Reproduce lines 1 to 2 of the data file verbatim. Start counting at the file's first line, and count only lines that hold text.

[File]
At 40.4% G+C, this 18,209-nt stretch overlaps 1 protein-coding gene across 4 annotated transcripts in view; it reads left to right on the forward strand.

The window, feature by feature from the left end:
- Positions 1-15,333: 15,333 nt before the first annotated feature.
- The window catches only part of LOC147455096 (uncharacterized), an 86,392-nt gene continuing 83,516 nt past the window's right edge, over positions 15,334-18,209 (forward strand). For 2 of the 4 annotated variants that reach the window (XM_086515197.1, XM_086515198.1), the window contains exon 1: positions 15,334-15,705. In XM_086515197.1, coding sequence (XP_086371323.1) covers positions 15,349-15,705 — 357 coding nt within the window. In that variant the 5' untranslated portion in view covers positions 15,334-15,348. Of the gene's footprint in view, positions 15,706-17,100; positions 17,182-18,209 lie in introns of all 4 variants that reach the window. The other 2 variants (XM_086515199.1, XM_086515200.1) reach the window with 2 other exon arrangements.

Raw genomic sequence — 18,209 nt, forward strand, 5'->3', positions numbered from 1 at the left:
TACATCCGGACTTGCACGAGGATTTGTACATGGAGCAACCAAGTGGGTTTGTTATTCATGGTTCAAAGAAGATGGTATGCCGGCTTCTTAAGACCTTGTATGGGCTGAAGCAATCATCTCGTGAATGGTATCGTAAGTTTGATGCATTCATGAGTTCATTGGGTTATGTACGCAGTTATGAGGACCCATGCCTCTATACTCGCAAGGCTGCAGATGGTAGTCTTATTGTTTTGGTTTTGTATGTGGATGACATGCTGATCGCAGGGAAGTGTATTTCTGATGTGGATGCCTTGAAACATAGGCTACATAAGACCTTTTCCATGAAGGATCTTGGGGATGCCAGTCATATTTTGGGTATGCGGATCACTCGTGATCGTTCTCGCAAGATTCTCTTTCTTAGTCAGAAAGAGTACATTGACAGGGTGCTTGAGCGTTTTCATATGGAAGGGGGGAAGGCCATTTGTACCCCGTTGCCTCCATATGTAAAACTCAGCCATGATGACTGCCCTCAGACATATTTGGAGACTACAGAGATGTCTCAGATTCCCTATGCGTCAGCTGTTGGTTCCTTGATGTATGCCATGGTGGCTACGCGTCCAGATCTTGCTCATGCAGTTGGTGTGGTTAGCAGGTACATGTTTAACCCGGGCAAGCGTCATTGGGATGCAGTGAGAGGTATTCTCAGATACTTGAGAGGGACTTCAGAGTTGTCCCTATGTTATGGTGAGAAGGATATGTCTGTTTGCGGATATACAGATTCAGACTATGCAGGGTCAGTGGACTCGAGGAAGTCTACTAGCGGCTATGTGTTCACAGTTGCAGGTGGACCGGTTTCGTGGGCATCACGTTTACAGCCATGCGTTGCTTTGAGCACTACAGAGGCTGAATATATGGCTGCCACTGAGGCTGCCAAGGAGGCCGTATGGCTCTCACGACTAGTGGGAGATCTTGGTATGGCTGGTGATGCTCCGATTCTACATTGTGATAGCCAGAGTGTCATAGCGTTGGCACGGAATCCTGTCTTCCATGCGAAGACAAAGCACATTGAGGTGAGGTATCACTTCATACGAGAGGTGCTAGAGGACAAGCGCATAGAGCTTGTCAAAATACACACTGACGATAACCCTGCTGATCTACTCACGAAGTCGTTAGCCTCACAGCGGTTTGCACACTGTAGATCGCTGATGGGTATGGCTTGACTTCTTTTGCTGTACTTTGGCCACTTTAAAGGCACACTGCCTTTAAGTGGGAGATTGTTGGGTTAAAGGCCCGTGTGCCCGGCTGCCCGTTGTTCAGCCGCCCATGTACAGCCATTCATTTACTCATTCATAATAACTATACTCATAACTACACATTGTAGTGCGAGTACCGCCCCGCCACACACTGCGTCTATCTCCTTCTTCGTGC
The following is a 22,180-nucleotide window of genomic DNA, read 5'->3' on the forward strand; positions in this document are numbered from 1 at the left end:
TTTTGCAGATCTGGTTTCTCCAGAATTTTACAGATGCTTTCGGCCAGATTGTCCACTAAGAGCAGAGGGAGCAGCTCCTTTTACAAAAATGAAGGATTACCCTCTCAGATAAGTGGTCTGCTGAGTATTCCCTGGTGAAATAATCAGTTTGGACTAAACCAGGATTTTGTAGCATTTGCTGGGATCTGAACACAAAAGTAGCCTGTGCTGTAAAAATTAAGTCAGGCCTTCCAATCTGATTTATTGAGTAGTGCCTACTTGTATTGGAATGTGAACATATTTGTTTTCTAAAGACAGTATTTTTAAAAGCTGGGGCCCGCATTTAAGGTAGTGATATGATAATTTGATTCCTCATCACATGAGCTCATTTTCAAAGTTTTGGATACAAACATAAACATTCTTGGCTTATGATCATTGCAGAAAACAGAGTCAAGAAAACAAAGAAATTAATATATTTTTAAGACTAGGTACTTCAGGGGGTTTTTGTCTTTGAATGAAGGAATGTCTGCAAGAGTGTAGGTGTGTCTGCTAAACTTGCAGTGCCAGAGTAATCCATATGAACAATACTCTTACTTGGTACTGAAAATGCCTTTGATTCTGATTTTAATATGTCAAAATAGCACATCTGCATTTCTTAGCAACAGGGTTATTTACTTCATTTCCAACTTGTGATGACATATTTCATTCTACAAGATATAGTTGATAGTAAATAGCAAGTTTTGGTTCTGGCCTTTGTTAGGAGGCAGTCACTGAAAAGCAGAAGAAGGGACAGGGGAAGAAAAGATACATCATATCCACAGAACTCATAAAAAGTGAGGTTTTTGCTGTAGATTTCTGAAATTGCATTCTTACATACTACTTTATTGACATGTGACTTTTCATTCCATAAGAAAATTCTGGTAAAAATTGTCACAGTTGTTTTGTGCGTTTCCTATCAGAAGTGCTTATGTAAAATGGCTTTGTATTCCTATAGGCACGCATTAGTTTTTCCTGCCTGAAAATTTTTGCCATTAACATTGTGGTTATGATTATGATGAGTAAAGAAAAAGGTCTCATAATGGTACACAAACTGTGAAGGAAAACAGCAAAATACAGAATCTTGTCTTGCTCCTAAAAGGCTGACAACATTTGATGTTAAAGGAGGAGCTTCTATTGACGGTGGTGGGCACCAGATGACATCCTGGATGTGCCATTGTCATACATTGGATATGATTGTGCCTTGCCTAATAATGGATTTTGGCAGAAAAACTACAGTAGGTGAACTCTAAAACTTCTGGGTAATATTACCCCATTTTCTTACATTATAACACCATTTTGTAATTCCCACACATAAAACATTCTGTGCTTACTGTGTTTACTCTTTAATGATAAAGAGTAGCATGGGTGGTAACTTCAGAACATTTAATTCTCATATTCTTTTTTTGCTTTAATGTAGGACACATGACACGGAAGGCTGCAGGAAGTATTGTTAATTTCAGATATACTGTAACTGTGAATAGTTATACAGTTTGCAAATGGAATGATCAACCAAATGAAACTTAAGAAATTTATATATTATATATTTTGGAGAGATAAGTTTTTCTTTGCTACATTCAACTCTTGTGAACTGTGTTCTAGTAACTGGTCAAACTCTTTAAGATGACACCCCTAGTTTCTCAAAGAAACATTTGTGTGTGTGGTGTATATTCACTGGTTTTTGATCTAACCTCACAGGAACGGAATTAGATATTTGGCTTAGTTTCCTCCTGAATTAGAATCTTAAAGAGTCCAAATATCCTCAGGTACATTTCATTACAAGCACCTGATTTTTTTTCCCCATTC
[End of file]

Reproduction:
At 40.4% G+C, this 18,209-nt stretch overlaps 1 protein-coding gene across 4 annotated transcripts in view; it reads left to right on the forward strand.

The window, feature by feature from the left end: